Hispanics use the internet the least of any ethnic group, according to research from eMarketer.
The study found that 79.8 percent of Hispanics use the internet at least monthly from any device—cellphones, tablets, desktops, etc. That’s compared to 84.3 percent of whites, 83.6 percent of Asians, and 82.5 percent of blacks. The report also predicts the gap will continue to shrink, but Hispanics still won’t reach the same usage levels any time soon: By 2021, it anticipates that 82.6 percent of Hispanics and 86.2 of whites will use the internet monthly.
These numbers are pretty similar to a 2016 report from Pew, which put the rate of Latinos using the internet at 84 percent. But in that survey, black Americans were the group that use it the least, with only 81 percent usage. (The Pew survey referred to its survey participants as Latinos, while the eMarketer survey used the term Hispanics. While many Latinos are Spanish-speaking, and the populations are similar, these terms are not interchangeable.)
According to Pew, a large part of the difference in usage comes from disparities in education and English proficiency levels.
Like any other segment of the population, there is a generational divide when it comes to how Hispanics use and think about the internet. A separate survey conducted by Simmons Research showed varying feelings among Hispanics of different age groups about watching television vs. playing online. For young Hispanic age 18–34, 43.5 percent said they watch less TV on television sets because of the internet, compared with 29.2 among the 35-49 group and 16.7 with those over 50. This probably has something to do with the fact that way fewer Latinos 50 to 64 use the internet (just 67 percent) while their younger counterparts use it at a rate of 90 percent, according to another section from the Pew Research Center study released in 2016.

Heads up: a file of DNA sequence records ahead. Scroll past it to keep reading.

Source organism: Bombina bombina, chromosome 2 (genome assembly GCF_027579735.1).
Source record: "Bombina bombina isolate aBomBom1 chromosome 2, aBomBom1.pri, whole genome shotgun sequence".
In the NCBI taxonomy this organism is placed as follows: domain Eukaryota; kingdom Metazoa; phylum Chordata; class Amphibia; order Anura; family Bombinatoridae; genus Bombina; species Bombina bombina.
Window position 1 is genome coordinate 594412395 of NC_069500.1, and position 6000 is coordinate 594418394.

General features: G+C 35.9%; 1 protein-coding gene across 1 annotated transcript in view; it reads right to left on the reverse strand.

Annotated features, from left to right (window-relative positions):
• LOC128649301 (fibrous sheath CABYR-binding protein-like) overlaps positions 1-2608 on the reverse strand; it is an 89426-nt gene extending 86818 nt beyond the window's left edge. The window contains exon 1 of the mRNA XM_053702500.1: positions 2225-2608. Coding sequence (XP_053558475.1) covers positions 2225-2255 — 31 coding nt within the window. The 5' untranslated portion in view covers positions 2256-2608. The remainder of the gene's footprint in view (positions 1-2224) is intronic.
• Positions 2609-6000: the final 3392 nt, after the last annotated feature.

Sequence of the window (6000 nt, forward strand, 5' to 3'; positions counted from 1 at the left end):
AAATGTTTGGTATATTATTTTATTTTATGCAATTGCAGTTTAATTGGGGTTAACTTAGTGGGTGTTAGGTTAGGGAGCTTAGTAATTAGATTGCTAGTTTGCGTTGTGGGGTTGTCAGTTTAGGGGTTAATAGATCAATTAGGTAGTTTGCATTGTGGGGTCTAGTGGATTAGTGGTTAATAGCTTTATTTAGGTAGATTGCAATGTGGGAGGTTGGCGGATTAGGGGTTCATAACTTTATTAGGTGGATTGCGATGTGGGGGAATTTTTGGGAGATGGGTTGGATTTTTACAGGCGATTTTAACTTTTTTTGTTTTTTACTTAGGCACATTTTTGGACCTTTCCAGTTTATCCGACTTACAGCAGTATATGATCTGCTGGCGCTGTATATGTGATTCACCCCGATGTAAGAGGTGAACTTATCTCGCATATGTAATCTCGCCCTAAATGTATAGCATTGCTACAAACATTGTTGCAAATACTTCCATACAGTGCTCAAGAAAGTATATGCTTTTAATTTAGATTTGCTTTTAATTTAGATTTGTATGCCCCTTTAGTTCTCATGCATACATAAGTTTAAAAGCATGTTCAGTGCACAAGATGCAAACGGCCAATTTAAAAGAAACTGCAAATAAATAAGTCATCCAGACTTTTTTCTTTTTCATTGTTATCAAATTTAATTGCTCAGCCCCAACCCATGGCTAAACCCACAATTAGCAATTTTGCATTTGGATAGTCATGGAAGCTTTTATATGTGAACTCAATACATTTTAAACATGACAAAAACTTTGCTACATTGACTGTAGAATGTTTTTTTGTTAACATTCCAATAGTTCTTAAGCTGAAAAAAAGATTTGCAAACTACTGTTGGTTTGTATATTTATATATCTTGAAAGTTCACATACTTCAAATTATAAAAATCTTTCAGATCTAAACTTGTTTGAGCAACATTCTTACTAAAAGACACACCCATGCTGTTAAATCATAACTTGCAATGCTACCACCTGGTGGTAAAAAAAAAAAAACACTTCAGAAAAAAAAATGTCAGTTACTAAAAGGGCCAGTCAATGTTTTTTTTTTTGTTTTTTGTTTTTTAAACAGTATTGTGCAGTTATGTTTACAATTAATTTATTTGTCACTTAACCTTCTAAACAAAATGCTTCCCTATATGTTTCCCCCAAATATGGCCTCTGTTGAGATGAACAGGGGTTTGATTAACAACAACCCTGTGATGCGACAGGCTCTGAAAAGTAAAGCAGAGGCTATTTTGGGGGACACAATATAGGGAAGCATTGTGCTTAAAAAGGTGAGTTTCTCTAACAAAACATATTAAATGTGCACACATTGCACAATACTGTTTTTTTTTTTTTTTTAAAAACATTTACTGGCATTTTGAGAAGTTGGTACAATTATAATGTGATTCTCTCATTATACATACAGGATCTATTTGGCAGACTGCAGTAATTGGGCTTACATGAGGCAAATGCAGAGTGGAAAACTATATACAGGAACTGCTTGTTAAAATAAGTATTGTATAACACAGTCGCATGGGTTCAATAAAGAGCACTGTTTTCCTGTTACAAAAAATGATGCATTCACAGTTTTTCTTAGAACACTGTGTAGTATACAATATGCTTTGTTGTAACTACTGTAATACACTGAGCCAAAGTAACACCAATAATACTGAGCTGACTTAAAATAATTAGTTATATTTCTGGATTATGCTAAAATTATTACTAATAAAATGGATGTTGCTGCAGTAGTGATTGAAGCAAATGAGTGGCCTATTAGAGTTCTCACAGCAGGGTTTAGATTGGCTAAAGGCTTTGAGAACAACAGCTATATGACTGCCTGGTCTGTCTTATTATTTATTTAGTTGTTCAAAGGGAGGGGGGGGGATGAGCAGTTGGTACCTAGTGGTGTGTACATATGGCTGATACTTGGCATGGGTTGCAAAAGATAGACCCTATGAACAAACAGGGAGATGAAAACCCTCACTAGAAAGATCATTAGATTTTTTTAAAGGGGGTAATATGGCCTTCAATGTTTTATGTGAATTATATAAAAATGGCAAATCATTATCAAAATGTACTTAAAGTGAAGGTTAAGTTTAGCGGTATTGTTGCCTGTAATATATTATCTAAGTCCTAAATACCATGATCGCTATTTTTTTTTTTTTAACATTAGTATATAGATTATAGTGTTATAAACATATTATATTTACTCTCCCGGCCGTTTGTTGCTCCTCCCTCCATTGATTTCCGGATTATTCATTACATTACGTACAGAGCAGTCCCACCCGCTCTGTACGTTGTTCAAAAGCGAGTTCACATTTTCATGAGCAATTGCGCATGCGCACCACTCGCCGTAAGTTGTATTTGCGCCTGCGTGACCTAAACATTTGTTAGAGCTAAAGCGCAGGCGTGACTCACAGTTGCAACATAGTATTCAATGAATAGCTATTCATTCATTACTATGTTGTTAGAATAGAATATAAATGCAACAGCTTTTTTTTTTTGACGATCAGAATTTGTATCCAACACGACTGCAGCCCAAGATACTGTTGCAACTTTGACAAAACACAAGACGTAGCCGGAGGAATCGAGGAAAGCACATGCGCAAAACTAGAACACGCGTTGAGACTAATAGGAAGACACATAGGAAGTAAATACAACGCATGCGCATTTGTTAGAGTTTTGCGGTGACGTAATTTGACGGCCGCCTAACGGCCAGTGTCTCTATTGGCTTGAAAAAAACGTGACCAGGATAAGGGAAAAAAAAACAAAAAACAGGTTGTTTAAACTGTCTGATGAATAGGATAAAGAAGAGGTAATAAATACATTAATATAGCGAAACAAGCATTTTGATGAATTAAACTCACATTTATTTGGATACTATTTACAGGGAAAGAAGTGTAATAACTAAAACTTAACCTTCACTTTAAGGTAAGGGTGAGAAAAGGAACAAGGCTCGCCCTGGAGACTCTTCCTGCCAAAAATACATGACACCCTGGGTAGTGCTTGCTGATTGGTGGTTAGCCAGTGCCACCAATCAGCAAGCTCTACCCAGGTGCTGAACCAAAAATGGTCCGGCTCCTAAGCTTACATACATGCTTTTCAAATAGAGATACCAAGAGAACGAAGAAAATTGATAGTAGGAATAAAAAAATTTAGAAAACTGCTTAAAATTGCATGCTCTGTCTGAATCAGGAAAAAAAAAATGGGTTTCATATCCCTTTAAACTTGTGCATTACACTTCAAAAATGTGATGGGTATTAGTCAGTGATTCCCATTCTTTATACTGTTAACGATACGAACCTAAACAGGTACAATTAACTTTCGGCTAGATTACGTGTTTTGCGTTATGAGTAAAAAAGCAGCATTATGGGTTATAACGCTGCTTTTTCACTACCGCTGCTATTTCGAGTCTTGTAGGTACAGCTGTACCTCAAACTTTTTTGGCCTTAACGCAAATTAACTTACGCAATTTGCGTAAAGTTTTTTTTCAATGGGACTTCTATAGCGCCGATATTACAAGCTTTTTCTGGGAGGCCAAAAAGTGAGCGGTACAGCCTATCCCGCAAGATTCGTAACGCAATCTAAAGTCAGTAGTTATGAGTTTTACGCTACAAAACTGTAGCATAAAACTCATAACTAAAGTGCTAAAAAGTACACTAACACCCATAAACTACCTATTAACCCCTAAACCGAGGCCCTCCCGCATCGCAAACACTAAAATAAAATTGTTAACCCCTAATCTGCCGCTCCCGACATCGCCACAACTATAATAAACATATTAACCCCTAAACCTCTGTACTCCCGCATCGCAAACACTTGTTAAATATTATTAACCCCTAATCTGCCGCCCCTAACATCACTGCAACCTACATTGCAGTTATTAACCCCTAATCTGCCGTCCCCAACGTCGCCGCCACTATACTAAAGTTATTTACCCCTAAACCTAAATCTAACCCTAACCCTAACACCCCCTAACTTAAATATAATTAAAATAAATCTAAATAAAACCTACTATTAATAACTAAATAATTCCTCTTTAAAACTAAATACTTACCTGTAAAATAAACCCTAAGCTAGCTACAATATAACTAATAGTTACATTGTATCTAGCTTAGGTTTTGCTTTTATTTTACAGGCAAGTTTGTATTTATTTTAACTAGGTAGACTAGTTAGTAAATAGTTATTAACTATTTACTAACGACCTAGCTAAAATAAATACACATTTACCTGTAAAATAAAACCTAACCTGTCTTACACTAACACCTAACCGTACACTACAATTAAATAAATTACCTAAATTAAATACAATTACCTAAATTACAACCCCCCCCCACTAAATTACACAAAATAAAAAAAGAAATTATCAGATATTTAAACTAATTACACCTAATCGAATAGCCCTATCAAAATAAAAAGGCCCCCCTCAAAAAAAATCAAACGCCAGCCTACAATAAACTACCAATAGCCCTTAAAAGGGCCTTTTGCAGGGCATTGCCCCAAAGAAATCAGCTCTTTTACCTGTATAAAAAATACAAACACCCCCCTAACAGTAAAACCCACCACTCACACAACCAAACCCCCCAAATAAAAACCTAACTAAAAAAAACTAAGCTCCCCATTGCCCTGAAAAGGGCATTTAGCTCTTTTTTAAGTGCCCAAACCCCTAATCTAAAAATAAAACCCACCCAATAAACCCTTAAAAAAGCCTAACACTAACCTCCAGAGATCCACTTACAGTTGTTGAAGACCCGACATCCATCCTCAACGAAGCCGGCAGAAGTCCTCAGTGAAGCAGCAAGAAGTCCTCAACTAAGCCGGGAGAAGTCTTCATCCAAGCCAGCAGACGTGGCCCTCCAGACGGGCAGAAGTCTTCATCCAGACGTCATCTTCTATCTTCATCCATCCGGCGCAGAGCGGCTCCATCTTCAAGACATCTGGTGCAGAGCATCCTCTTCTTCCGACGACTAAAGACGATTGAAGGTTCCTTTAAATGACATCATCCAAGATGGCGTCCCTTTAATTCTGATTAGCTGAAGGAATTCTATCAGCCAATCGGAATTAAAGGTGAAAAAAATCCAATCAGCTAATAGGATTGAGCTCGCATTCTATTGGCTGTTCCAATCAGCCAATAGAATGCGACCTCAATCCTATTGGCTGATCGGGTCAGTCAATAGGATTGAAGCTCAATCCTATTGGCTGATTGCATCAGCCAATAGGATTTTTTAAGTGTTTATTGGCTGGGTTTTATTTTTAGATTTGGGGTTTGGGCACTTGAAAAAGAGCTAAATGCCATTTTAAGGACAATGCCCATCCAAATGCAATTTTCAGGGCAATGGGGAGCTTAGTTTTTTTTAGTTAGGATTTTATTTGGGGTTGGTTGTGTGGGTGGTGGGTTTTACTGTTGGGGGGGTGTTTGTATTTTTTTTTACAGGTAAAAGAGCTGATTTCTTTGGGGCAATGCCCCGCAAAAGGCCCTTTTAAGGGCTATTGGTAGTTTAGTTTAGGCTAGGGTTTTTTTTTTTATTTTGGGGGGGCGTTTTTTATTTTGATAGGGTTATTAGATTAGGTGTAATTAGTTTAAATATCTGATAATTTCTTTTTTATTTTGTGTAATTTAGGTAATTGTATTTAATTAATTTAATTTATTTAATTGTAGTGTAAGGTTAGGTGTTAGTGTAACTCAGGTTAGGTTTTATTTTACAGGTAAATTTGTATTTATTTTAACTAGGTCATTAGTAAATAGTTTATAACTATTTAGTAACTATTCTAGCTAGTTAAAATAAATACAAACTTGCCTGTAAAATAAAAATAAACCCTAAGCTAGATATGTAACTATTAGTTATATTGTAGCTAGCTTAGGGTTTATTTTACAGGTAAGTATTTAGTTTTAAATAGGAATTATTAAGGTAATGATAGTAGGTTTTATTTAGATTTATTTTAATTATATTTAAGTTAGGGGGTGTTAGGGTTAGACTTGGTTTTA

However, Latinos have had high rates of usage when it comes to other technologies. According to the same Pew 2016 report, Latinos are very likely to “own a smartphone, to live in a household without a landline phone where only a cellphone is available and to access the internet from a mobile device.”
While the percentage of Hispanics who use the internet has continued to rise steadily, adoption rates have risen slower for whites. Between 2009 and 2015, the rate among Latinos rose about 20 percentage points, while for whites it only rose about 8 percentage points.
This digital divide is important because differences between internet usage can very easily translate to disparities in everyday life. The Joan Ganz Cooney Center, which has a series about how low-income families access Federal Communications Commission programs, says, “internet service and digital technologies are critical for accessing a broad range of resources and opportunities.”
In a 2015 report titled “Aprendiendo en casa,” the center examined media as a resource for learning among Hispanic-Latino families. It found that parents believe children develop academic skills from using educational media, but they still want to know more about the media their kids can use.
The report profiled a young girl named Alicia, a 9-year-old of Ecuadorian descent whose name has been changed for privacy reason, who watches YouTube videos both to help her with her math homework and as a resource to teach her how to make dresses and accessories for her dolls. Her mother plays an active role in both these activities. The lesson here? An increase in technological resources can also help bridge the gap between generations.